Insulin binding to monocytes was examined in trained athletes (long distance runners) and in sedentary control subjects in the resting state and after 3 h of exercise at 40% of maximal aerobic power. At rest, specific binding of 125-I-insulin to monocytes was 69% higher in athletes than in sedentary controls and correlated with maximal aerobic power. The increase in insulin binding was primarily due to an increase in binding capacity. During acute exercise, insulin binding fell by 31% in athletes but rose by 35% in controls. The athletes had a smaller decline in plasma glucose and a lower respiratory exchange ratio during exercise than did controls. We conclude that physical training increases insulin binding to monocytes in the resting state but results in a fall in insulin binding during acute exercise. Changes in insulin binding in athletes thus may account for augmented insulin sensitivity at rest as well as a greater shift from carbohydrate to fat usage during exercise than is observed in untrained controls.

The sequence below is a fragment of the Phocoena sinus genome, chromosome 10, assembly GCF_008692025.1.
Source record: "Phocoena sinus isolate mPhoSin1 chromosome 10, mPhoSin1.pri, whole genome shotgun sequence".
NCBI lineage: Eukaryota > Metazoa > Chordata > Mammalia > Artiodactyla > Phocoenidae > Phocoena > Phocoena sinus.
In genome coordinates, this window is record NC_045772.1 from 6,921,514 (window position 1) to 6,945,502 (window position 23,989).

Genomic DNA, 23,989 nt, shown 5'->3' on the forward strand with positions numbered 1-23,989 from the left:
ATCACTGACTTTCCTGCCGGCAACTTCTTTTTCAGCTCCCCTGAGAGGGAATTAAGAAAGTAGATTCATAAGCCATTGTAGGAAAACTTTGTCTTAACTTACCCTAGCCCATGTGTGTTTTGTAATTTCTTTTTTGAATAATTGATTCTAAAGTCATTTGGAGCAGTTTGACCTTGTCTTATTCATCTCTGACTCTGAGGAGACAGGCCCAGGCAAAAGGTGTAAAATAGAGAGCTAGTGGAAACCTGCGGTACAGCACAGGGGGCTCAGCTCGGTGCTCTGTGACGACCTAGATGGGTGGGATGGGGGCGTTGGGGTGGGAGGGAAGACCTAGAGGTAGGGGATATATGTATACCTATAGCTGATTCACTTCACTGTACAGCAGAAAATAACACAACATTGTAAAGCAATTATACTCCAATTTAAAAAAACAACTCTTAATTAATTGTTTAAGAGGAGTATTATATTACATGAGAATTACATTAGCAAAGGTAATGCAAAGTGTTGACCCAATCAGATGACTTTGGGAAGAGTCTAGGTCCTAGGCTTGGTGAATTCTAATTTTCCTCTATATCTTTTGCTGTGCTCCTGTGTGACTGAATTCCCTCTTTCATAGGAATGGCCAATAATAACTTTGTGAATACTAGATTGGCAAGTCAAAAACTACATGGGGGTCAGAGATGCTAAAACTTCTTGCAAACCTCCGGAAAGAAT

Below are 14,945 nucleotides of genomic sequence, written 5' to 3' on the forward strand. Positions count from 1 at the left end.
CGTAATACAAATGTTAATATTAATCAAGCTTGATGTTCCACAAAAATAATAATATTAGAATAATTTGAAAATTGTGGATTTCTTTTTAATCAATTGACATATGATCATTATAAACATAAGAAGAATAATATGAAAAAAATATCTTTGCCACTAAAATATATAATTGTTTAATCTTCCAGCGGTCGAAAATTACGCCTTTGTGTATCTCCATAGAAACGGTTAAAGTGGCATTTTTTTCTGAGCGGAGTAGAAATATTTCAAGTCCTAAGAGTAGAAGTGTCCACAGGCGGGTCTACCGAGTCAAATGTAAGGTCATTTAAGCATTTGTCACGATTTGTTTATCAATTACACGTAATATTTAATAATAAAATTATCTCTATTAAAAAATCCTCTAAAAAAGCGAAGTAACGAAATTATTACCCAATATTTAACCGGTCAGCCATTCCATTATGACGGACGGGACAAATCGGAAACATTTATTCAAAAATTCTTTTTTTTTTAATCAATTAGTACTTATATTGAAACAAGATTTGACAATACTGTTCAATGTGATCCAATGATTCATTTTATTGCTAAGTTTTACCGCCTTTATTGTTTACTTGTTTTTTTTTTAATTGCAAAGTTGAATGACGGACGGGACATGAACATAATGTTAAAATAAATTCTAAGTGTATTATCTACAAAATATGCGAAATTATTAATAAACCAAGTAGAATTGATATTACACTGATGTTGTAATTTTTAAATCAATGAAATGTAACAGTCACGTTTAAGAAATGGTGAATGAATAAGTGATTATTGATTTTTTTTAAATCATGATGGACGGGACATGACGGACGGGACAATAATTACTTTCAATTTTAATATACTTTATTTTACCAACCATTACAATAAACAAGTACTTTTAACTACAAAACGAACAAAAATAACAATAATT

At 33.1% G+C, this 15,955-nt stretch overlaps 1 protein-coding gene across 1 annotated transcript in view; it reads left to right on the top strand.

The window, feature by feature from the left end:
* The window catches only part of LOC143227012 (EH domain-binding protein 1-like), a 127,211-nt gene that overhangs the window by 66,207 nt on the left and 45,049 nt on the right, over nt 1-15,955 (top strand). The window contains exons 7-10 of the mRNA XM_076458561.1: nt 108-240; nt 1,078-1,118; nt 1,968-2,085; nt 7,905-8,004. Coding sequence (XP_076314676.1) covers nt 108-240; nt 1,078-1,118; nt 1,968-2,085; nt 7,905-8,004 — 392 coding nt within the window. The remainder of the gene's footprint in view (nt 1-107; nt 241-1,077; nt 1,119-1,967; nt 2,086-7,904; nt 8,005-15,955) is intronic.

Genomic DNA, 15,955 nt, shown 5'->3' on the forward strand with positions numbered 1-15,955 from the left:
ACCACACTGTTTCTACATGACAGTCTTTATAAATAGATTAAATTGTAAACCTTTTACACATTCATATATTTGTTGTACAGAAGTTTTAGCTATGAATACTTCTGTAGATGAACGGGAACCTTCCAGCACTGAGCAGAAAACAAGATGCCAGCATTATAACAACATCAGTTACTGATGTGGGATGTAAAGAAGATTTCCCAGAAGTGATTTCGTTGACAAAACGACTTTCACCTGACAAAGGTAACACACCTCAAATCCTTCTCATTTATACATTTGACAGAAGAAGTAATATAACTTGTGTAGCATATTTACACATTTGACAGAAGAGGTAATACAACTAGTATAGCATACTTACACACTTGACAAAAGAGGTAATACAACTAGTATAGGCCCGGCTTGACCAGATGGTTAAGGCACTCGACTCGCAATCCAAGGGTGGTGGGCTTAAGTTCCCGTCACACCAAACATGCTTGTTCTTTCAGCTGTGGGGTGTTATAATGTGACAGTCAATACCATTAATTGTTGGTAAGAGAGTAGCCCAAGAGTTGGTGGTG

V A Koivisto, V Soman, P Conrad, R Hendler, E Nadel, P Felig